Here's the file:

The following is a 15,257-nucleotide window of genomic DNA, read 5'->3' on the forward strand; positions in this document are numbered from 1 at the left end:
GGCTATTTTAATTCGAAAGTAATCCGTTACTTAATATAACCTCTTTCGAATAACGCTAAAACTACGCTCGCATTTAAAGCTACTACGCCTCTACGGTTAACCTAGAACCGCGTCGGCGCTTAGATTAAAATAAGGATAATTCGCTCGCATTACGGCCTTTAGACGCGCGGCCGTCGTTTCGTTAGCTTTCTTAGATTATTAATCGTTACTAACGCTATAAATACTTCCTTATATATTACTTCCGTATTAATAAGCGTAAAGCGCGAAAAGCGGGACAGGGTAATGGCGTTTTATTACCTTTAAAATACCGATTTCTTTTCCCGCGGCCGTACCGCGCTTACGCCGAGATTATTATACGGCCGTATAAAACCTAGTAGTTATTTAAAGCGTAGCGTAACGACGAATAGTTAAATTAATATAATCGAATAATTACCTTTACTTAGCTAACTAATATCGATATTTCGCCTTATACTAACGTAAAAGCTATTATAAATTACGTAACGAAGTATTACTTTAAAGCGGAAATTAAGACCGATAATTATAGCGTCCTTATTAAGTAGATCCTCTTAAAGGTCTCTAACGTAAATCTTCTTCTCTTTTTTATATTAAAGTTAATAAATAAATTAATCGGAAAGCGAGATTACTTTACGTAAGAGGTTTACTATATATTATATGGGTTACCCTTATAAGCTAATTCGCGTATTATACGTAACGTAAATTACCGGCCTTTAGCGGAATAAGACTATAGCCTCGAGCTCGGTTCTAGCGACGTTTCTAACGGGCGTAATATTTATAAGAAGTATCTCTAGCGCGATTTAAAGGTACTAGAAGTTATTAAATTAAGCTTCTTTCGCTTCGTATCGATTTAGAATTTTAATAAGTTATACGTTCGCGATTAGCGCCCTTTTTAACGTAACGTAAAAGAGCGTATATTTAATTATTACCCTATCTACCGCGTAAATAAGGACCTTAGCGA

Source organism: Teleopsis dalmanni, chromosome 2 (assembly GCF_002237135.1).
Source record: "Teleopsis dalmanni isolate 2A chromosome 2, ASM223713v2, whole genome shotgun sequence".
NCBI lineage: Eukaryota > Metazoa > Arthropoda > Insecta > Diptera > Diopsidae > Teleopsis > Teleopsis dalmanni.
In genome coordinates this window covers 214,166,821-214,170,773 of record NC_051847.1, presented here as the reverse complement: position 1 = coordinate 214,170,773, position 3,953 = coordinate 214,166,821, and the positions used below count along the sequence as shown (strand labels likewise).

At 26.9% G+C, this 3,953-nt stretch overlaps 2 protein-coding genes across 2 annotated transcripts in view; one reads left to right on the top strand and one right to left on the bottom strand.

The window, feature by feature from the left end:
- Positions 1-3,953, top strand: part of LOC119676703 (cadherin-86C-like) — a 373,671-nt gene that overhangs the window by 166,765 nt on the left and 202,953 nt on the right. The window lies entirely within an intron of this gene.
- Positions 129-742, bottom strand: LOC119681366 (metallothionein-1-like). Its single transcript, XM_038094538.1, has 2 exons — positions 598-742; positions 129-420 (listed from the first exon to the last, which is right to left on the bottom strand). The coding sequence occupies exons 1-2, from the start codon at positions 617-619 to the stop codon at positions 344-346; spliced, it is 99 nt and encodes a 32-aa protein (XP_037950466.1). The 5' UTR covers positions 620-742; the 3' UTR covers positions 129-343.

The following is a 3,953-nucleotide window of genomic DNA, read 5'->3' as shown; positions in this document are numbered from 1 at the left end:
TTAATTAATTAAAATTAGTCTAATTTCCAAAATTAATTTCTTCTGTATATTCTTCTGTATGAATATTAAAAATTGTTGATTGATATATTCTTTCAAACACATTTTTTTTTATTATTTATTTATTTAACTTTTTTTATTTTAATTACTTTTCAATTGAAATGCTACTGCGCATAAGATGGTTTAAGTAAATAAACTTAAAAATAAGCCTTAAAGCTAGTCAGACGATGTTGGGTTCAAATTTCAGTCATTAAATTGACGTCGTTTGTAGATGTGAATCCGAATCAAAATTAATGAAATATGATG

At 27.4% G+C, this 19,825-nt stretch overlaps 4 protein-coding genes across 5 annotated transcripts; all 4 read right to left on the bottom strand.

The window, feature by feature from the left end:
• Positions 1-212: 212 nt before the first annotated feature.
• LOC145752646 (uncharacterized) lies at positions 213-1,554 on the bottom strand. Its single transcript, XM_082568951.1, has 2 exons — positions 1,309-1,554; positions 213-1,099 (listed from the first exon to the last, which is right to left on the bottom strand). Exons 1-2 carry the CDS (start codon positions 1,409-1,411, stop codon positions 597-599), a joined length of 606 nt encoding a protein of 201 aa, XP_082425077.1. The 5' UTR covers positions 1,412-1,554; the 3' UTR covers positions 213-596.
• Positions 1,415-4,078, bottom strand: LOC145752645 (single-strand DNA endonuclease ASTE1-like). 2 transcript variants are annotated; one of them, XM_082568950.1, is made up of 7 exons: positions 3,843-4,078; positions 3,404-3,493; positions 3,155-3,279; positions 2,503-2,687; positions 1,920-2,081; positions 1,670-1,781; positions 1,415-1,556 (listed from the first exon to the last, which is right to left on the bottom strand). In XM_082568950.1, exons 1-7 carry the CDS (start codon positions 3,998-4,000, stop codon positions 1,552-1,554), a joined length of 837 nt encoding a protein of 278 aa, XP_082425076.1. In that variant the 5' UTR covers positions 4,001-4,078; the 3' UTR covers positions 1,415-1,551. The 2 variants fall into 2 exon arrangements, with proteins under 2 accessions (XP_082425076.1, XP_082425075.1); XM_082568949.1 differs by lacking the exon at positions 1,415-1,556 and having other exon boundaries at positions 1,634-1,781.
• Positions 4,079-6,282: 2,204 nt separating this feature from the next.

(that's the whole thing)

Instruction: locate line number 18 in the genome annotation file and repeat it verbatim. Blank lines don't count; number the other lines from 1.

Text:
• Positions 4,079-6,282: 2,204 nt separating this feature from the next.